US inflation: the direction is good, the end point still not

by | Nov 11, 2022

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By Carlo Putti, investment director, M&G Investments

US inflation came in lower than expected with headline inflation now at 7.7% YoY while core inflation at 6.3% YoY.

Inflationary pressures eased a touch as the deceleration in CPI was generally broad-based. Core goods turned negative for the month while core service ex rents decelerated (however this was partially due to a technical change in insurance inflation). Rents generally remains elevated, but will likely soften going forward reflecting the current state of the rental market.

Overall, this was a good report which reinforces the idea that inflation has peaked, and it is turning lower, however there is still no evidence we are returning to the 2% target anytime soon. Inflation has moved from core to services which is very sticky, and it is mainly driven by wages. We need to see more evidence that wage inflation is cooling before we can get more comfortable with inflation. So far, the labour market is still tight and wages still high. Wages will be the key to watch going forward.


Inflation update: good news and bad news

Good news:

  1. Money supply -> money supply growth (as measured by M2) has slowed significantly. The huge injection of money since Covid is what caused inflation, but since then money supply growth (as measured by M2) has slowed significantly and it is now at levels consistent with 2% inflation.
  1. Rents -> rents are key if you want to forecast US inflation as they represent a big part of the index (c.30% for headline CPI and c.40% for core CPI). Rents have been rising for most of the year, helping push inflation higher, but we now might be close to a turning point. Rents in the CPI index is usually a lagging indicator, due to the way it is constructed (for example, data for official rents is collected only twice per year in order to capture a larger sample). There are however more timely, albeit arguably less accurate, rents indicators and they all are suggesting a slowdown in rents growth. This slowdown will likely start to be reflected also in official measures over the next few months.
  1. Dollar -> the US dollar has been rising sharply this year and this has impacted and will continue to impact inflation, particularly goods inflation. As most of goods are imported, a strong US dollar likely results in lower goods prices.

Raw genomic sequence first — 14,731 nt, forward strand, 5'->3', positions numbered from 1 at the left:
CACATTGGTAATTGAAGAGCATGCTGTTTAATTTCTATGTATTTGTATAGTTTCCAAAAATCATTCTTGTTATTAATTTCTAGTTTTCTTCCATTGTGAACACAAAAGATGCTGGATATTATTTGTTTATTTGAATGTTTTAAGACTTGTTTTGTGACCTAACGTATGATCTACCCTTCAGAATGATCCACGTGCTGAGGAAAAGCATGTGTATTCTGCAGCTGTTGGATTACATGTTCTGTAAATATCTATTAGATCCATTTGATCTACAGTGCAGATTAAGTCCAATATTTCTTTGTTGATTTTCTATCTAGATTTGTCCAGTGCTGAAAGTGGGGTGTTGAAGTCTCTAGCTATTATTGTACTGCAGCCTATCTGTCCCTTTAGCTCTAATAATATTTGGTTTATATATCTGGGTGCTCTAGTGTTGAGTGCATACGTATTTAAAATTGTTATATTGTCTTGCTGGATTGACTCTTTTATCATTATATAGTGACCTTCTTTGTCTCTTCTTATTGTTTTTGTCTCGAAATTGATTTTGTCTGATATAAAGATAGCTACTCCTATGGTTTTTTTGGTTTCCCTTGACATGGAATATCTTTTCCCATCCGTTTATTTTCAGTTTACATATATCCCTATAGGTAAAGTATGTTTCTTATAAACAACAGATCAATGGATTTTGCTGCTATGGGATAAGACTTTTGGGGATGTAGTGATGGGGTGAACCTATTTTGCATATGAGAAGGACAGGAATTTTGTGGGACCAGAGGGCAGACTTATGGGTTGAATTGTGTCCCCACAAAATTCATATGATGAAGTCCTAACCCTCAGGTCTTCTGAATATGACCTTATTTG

1. Base effect -> this is more of a short term effect which might help push YoY inflation lower. Last year, from October to February, core CPI has been fairly high averaging almost 0.6% MoM.  So for core inflation to keep rising YoY, we need to see some fairly high MoM numbers over the next 5 months. Possible, but tough given rents growth will likely start to moderate soon.

Bad news:

  1. Broad-based inflation -> inflation is now broad-based. It is not just a few items driving overall inflation up, most of the items are now seeing prices rising fast. A good way to visualise this is to look at median CPI, which is less impacted by outliers as it focuses on the core of the distribution
  1. Sticky inflation -> as economies reopened, people started to shift their consumptions away from goods into services. As a result, goods inflation is now decelerating, while service inflation is rising fast. The problem is that service inflation, unlike goods inflation, is usually very sticky. As a result, we might not see a sharp deceleration in inflation anytime soon.
  1. Wages -> wages have been rising this year and this is important as wages are the major input cost for most services. If wage growth remains high or even accelerates from here, there is potential for more inflation surprises going forward. Keep an eye on wages and on a potential wage-price spiral as this is completely going to change the inflation picture for next year.
  1. Velocity -> one thing that hasn’t been discussed much so far is money velocity (how quickly money circulates within the economy). Higher rates usually pushes velocity up as consumers look for opportunities to deploy their cash. Recently we have seen an acceleration in money velocity and if this continues, inflation might remain elevated even if money supply fall.

Conclusion: there seems to be light at the end of the inflation tunnel, particularly as money supply collapsed down to levels consistent with 2% inflation. Quantitative Tightening can accelerate this trend even further, potentially pushing M2 into negative territory. However, the velocity of money remains a big unknown at the moment and could keep inflation high even with low money supply.

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